The story starts off with the Doctor pondering how everything eventually decays and then he sets off to try to repair the TARDIS' Chameleon Circuit. Although this has been jammed for years, a logical reason is given for his deciding to devote attention to the problem. What is less clear is just why any police box needs to be measured for calculations relating to the TARDIS when the police box could easily have differences due to variations in construction or damage. This minor point is overlooked as we get a small scale beginning to the tale on a Barnet roadside, introducing new companion Tegan. Her debut in many ways harks back to the series' roots as she wanders into the TARDIS by mistake and then it takes off. Janet Fielding's debut performance is strong and shows much promise given her strong independent streak. The story goes through a strange point when the Doctor decides to flood the TARDIS but doesn't explain his reasoning properly - is he somehow hoping to drive the Master out of his ship - before he meets with the Watcher and promptly abandons the plan without a word to Adric before heading onto Logopolis. Here we get another well constructed society and a strong concept of the universe being held in place by the Logopolitan's computations and how it all falls apart once the Master tries to take control. Finally we return to Earth and a radio telescope, a setting also seen in the Master's debut story Terror of the Autons, where the Doctor and the Master manage to stop the entropy but the latter has his own schemes. This fast pace does work, with virtually every single location fitting in with the plot. Most of the science sounds reasonable to the non-scientific viewer, though how the radio telescope can instantaneously transmit both the signals to the CVE and the Master's recorded message in time for the Universe to be saved and blackmailed is beyond me.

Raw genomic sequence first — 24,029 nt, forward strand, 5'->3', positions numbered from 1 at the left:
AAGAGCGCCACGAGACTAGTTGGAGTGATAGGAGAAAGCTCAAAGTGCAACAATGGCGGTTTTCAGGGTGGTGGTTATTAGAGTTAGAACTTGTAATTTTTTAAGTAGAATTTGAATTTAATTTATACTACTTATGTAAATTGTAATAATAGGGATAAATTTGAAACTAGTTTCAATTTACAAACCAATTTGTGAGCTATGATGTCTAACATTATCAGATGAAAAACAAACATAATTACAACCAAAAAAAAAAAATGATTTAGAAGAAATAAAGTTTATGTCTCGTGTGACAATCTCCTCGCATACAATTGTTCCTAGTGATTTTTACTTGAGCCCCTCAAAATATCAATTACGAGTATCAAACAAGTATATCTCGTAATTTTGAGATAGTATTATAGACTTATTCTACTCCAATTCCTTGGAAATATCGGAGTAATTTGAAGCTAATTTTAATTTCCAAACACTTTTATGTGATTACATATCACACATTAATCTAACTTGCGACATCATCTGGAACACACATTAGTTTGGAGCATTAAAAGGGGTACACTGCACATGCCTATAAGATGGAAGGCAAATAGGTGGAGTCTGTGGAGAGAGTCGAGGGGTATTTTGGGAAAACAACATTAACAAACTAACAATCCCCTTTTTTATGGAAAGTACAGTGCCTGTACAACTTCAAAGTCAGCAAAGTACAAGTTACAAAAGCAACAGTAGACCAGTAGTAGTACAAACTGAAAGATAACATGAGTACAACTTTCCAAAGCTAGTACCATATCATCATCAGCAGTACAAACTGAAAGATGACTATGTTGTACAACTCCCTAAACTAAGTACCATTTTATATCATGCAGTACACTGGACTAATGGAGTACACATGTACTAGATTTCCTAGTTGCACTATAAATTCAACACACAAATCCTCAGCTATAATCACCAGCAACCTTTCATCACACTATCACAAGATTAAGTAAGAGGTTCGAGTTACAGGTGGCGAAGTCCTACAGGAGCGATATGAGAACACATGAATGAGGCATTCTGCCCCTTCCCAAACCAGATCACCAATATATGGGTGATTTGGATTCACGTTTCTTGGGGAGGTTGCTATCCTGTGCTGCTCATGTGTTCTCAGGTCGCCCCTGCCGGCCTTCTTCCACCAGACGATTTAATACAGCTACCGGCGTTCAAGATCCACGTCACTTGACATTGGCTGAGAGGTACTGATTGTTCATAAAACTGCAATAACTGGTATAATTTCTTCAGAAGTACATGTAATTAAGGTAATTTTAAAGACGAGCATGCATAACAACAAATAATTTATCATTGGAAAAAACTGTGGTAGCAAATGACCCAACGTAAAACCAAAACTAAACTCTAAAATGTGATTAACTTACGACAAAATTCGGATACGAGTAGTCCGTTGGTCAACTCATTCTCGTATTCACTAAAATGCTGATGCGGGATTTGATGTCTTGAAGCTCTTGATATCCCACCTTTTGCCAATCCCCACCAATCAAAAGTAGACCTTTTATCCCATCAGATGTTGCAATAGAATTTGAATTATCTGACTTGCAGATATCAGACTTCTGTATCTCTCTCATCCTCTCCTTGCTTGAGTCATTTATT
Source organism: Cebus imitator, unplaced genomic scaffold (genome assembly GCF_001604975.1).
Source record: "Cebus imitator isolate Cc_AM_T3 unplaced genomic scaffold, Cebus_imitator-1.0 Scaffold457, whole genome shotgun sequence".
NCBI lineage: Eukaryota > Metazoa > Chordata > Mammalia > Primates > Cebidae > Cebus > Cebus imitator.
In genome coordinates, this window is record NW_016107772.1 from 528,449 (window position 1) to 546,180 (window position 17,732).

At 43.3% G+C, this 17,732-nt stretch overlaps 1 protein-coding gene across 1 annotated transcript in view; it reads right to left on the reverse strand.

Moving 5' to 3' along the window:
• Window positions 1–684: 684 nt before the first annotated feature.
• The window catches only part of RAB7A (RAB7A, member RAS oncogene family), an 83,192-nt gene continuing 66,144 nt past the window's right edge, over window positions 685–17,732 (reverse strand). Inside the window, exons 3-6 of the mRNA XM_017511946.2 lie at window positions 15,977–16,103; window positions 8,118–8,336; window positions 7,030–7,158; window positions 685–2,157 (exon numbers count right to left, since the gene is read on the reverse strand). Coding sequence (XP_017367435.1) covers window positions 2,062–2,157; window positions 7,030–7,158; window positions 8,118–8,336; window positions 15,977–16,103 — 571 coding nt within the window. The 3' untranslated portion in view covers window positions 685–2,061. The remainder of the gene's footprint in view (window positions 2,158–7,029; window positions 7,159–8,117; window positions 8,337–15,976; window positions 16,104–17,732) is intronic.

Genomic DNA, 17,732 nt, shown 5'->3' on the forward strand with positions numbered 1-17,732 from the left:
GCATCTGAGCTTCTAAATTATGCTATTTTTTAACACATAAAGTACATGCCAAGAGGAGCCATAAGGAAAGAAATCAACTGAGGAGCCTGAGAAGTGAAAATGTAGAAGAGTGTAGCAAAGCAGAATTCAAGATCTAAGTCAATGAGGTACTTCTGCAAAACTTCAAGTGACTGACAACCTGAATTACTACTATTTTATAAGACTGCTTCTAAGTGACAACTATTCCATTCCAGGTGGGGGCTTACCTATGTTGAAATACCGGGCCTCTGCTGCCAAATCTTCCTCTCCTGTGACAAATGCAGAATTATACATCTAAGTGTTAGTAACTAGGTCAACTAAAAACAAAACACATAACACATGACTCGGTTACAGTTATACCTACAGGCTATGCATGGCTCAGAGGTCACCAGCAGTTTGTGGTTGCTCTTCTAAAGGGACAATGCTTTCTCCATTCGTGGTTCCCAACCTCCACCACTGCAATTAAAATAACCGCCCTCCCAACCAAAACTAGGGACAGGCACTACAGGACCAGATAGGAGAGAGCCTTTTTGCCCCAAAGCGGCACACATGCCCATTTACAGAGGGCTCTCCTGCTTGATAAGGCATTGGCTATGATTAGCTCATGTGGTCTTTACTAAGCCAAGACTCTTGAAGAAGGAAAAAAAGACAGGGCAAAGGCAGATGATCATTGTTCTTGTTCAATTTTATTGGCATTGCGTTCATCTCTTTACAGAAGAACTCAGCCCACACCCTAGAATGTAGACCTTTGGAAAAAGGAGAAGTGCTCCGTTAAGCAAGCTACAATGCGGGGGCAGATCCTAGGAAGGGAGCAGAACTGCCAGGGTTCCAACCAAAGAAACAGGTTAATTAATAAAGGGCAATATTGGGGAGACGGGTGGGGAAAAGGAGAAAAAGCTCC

As well as introducing Tegan, this story also sees Nyssa firmly entrenched as a companion whilst Anthony Ainley makes his full debut as the Master. Nyssa is competently played by Sarah Sutton despite the limited role she has in the story, and the scene where she watches as the entropy blots out Traken forever is very moving. Ainley's debut as the Master is competent, with the character remaining unseen for the first half and always moving in the shadows to achieve his goals. His overconfidence and delight in his schemes is all too clear at times and shows a weakness that can lead to his downfall.